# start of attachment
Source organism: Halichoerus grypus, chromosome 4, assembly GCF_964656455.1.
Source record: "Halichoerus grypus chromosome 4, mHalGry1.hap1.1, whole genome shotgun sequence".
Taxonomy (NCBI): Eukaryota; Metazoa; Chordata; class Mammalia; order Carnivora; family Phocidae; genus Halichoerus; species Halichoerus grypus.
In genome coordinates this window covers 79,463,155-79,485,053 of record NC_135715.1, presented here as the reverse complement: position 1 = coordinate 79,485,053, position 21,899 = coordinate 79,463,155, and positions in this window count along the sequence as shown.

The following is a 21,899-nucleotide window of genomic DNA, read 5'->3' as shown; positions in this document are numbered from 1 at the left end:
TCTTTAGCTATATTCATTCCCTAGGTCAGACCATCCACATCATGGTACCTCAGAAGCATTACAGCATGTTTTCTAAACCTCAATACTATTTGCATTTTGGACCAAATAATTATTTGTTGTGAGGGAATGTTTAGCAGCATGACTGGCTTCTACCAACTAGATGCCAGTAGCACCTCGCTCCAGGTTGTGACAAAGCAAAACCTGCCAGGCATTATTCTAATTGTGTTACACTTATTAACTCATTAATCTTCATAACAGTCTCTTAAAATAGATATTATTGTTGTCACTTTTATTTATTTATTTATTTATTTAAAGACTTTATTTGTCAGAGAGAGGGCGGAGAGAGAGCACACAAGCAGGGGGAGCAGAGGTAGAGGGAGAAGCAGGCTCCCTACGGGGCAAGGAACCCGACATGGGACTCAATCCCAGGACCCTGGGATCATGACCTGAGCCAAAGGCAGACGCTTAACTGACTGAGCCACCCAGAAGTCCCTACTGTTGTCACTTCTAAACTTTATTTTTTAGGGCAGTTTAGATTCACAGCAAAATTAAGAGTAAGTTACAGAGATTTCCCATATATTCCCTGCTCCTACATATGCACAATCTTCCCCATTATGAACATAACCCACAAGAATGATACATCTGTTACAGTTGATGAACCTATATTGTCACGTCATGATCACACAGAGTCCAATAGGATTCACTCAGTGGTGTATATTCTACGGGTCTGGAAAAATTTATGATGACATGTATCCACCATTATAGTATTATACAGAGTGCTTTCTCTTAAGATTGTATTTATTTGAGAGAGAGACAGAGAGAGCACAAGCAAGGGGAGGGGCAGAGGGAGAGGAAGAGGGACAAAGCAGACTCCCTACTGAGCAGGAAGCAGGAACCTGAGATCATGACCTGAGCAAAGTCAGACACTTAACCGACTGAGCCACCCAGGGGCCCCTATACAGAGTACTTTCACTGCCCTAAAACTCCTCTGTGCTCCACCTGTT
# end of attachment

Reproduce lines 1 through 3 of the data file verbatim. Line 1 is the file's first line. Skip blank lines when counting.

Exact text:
Source organism: Halichoerus grypus, chromosome 4, assembly GCF_964656455.1.
Source record: "Halichoerus grypus chromosome 4, mHalGry1.hap1.1, whole genome shotgun sequence".
Taxonomy (NCBI): Eukaryota; Metazoa; Chordata; class Mammalia; order Carnivora; family Phocidae; genus Halichoerus; species Halichoerus grypus.